Interstellar Etiquette - Part 1 – Are We Alone? - angerbda
Even if we never reach the stars by our own efforts, in the millions of years that lie ahead it is almost certain that the stars will come to us. Isolationism is neither a practical policy on the national or cosmic scale. And when the first contact with the outer universe is made, one would like to think that Mankind played an active and not merely a passive role-that we were the discoverers, not the discovered.
-- Arthur C. Clarke
The silence of the void. The emptiness resounding through the speakers. It was a late night, once more. A quiet and boring one.
The young man wondered, sometimes, why he had agreed to the grave shift. The night duty. It did not help his social life. His non-existent social life.
He had some contact, though. Scattered around the globe. On quiet nights like this one, he would be speaking to one or another, standing at their stations thousands of kilometres away. It helped to keep awake on long and silent shifts of observation duty. Not that, if he would be working the day shift, he would be less bored and dozing off, isolated as he was in this underground base.
The basement. The cave. The den of the snoring monster, it had been dubbed this way by his colleagues. Here and now, he reflected on the name, lost in conjecture. Was the nickname due to his own snoring, as he had been found, more than one time, asleep at his station, loudly snoring?
He preferred, however, to think that the label came from the records. The records of the emptiness of the Universe, echoing the walls of this underground dugout he ended up spending all his nights. The equipment down there was top notch. The best a sci-fi mind freak as himself could dream about. The sky map, stars and constellations, even black holes and strange wraps were on display on twelve interconnected screens, blinding anyone who would focus too long to it with scintillating lights. In his head, he often planned strategies to defend against an obscure enemy. Listening to the void whisper, he often felt like standing in Hoth abandoned base, hearing the iced wind creeping through the corridors...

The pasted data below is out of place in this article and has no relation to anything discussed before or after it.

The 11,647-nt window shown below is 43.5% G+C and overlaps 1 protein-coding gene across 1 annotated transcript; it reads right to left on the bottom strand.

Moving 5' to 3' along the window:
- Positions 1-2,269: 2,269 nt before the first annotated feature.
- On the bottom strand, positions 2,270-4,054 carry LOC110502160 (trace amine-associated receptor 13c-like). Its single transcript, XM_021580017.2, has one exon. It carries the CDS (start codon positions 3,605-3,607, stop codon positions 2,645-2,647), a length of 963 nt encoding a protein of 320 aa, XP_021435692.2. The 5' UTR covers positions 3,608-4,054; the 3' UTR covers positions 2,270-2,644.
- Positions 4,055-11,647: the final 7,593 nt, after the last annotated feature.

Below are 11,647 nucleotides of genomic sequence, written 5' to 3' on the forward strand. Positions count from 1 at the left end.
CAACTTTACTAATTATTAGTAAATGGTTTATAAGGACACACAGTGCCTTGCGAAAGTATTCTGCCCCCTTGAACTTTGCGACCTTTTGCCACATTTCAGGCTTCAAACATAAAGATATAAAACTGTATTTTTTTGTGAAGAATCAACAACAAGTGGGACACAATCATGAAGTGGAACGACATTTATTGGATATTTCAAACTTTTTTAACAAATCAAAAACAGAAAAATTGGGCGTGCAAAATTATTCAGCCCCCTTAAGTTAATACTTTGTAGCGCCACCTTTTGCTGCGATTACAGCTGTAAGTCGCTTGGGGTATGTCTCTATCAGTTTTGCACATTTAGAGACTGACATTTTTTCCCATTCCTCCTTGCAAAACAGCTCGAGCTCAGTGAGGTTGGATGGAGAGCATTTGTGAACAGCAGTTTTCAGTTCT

The sound came from three speakers hanged low beside a range of blinking signals. The alternating colours and frequencies reminded him his sorry Christmas tree from the past holiday. He always ended up alone in his apartment at the end of the year, mulling over his research, his work station on the basement, and whether we were truly alone in the Universe.
With every gaze to the star lights, with every noise from the speakers, he couldn't stop thinking about the two possibilities Clarke mentioned. Being alone or not in this Universe. Both being terrifying. Did he spent his nights for naught? Was he chasing a chimera in the twinkling lights?
The sole purpose of his night's occupation was to be attentive to any change in the cosmic music. The sound from the Universe was recorded by hundreds of probes sent out there, faraway among the stars. Those spacecraft, unmanned for the most part, had left Earth decades ago, centuries, even.
Since the time of the first ship sailing on the Milky Way, no real proof of life existing outside of this tiny rock anchored on Sun's orbit had ever been found. That's why, being part of the Labyrinth project had been his dream since a young age. He would be the one to hear this message from outer space, the first to acknowledge life in the void. He was getting tired, though. For some time, now, he felt his search was in vain, his dream had lost its driving force. And this night, Morpheus' arms were alluring, more than ever.
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